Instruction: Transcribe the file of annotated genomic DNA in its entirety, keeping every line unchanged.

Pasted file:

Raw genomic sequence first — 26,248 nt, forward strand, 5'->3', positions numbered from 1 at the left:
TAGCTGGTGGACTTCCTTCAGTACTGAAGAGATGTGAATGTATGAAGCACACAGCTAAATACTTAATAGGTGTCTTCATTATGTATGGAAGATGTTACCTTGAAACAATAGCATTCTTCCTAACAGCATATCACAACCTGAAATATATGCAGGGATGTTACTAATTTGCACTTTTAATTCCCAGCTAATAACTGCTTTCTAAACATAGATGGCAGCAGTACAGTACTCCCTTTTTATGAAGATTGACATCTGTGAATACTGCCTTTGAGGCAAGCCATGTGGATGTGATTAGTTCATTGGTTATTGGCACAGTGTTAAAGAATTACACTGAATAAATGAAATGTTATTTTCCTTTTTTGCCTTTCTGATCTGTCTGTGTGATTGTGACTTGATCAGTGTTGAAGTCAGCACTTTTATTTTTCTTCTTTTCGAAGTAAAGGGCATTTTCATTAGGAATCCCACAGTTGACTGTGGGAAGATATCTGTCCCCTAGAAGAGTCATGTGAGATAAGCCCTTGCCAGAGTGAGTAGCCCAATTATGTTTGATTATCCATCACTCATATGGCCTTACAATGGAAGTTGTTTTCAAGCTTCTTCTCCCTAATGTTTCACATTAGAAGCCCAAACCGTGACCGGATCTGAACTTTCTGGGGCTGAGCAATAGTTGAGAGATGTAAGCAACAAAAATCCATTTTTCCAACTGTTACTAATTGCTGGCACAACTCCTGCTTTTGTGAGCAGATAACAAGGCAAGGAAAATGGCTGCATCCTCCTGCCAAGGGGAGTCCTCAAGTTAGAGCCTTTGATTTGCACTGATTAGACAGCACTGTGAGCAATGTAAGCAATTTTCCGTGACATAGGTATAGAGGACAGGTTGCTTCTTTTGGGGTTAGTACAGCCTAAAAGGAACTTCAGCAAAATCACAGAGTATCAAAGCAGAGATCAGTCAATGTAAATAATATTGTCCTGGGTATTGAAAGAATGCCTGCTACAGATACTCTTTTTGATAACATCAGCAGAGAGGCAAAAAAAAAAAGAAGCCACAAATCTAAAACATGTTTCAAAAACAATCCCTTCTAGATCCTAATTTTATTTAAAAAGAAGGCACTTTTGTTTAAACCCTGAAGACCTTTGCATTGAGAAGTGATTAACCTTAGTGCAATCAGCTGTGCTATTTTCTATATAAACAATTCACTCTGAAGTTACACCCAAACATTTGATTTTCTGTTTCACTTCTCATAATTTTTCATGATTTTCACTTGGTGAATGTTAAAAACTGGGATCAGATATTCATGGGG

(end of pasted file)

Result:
Raw genomic sequence first — 26,248 nt, forward strand, 5'->3', positions numbered from 1 at the left:
TAGCTGGTGGACTTCCTTCAGTACTGAAGAGATGTGAATGTATGAAGCACACAGCTAAATACTTAATAGGTGTCTTCATTATGTATGGAAGATGTTACCTTGAAACAATAGCATTCTTCCTAACAGCATATCACAACCTGAAATATATGCAGGGATGTTACTAATTTGCACTTTTAATTCCCAGCTAATAACTGCTTTCTAAACATAGATGGCAGCAGTACAGTACTCCCTTTTTATGAAGATTGACATCTGTGAATACTGCCTTTGAGGCAAGCCATGTGGATGTGATTAGTTCATTGGTTATTGGCACAGTGTTAAAGAATTACACTGAATAAATGAAATGTTATTTTCCTTTTTTGCCTTTCTGATCTGTCTGTGTGATTGTGACTTGATCAGTGTTGAAGTCAGCACTTTTATTTTTCTTCTTTTCGAAGTAAAGGGCATTTTCATTAGGAATCCCACAGTTGACTGTGGGAAGATATCTGTCCCCTAGAAGAGTCATGTGAGATAAGCCCTTGCCAGAGTGAGTAGCCCAATTATGTTTGATTATCCATCACTCATATGGCCTTACAATGGAAGTTGTTTTCAAGCTTCTTCTCCCTAATGTTTCACATTAGAAGCCCAAACCGTGACCGGATCTGAACTTTCTGGGGCTGAGCAATAGTTGAGAGATGTAAGCAACAAAAATCCATTTTTCCAACTGTTACTAATTGCTGGCACAACTCCTGCTTTTGTGAGCAGATAACAAGGCAAGGAAAATGGCTGCATCCTCCTGCCAAGGGGAGTCCTCAAGTTAGAGCCTTTGATTTGCACTGATTAGACAGCACTGTGAGCAATGTAAGCAATTTTCCGTGACATAGGTATAGAGGACAGGTTGCTTCTTTTGGGGTTAGTACAGCCTAAAAGGAACTTCAGCAAAATCACAGAGTATCAAAGCAGAGATCAGTCAATGTAAATAATATTGTCCTGGGTATTGAAAGAATGCCTGCTACAGATACTCTTTTTGATAACATCAGCAGAGAGGCAAAAAAAAAAAGAAGCCACAAATCTAAAACATGTTTCAAAAACAATCCCTTCTAGATCCTAATTTTATTTAAAAAGAAGGCACTTTTGTTTAAACCCTGAAGACCTTTGCATTGAGAAGTGATTAACCTTAGTGCAATCAGCTGTGCTATTTTCTATATAAACAATTCACTCTGAAGTTACACCCAAACATTTGATTTTCTGTTTCACTTCTCATAATTTTTCATGATTTTCACTTGGTGAATGTTAAAAACTGGGATCAGATATTCATGGGG